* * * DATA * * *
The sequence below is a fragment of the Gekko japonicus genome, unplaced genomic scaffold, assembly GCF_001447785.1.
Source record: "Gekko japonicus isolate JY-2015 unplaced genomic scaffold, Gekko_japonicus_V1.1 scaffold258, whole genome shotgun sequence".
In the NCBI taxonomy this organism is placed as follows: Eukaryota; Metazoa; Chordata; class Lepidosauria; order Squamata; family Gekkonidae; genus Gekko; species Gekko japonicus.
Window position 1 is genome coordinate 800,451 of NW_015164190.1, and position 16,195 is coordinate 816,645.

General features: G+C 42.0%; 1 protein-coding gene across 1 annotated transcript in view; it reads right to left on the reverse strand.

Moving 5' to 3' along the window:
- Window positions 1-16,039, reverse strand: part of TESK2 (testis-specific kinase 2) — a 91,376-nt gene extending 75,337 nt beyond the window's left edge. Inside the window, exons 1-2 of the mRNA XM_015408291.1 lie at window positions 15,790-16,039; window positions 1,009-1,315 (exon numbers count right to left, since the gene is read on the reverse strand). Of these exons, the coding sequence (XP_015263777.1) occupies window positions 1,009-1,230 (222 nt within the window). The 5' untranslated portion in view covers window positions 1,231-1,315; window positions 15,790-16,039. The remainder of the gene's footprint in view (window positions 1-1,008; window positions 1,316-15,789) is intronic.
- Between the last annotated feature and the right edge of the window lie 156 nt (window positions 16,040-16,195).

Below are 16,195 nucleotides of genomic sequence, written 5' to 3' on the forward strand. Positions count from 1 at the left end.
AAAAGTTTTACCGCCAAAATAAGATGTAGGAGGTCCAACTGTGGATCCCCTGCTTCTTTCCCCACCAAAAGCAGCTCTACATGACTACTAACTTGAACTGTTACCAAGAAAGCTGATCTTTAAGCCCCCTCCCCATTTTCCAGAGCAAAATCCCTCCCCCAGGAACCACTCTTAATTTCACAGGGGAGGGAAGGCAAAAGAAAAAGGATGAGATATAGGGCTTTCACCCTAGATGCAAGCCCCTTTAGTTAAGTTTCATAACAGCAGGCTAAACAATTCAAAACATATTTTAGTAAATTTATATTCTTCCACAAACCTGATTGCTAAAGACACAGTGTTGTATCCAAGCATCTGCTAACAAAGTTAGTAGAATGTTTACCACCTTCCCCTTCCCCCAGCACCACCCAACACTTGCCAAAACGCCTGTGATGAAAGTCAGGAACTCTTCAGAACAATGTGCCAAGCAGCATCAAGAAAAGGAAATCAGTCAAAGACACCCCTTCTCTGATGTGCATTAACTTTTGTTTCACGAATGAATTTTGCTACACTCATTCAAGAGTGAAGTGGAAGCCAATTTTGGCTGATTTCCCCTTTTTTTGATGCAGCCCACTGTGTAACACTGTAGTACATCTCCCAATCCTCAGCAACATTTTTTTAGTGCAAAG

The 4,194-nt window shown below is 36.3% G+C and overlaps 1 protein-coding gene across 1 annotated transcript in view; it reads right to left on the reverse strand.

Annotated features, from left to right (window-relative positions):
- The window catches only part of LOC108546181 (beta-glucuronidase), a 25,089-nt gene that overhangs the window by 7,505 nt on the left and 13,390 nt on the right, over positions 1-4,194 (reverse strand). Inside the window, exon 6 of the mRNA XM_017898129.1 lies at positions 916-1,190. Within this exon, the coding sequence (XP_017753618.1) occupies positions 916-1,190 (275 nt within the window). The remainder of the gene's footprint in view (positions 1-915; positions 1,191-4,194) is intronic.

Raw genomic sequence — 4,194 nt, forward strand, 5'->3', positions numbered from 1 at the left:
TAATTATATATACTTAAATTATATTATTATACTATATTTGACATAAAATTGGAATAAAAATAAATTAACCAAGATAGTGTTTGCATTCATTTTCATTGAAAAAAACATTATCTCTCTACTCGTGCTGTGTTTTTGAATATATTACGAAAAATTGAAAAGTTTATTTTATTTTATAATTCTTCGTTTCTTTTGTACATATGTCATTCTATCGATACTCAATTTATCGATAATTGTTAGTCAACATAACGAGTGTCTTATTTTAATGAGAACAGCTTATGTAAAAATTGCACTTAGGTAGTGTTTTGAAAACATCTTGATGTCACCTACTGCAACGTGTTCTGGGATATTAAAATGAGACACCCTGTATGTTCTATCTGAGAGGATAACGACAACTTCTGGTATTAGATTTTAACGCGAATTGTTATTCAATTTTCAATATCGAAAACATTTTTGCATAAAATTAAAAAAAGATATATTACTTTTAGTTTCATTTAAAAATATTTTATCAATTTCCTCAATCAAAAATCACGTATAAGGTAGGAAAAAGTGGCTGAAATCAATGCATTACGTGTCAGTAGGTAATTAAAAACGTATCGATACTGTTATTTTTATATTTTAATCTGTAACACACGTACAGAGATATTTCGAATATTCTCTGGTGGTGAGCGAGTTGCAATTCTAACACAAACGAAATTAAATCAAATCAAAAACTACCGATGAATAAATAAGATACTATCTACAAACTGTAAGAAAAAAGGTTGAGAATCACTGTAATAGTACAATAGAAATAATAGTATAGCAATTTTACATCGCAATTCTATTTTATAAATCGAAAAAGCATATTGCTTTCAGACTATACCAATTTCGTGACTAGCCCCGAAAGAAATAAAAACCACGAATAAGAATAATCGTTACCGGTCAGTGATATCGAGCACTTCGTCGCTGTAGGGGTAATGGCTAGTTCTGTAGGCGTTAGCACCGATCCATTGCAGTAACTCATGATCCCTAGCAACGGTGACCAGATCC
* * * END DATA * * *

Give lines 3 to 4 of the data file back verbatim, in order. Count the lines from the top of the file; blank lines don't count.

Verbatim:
In the NCBI taxonomy this organism is placed as follows: Eukaryota; Metazoa; Chordata; class Lepidosauria; order Squamata; family Gekkonidae; genus Gekko; species Gekko japonicus.
Window position 1 is genome coordinate 800,451 of NW_015164190.1, and position 16,195 is coordinate 816,645.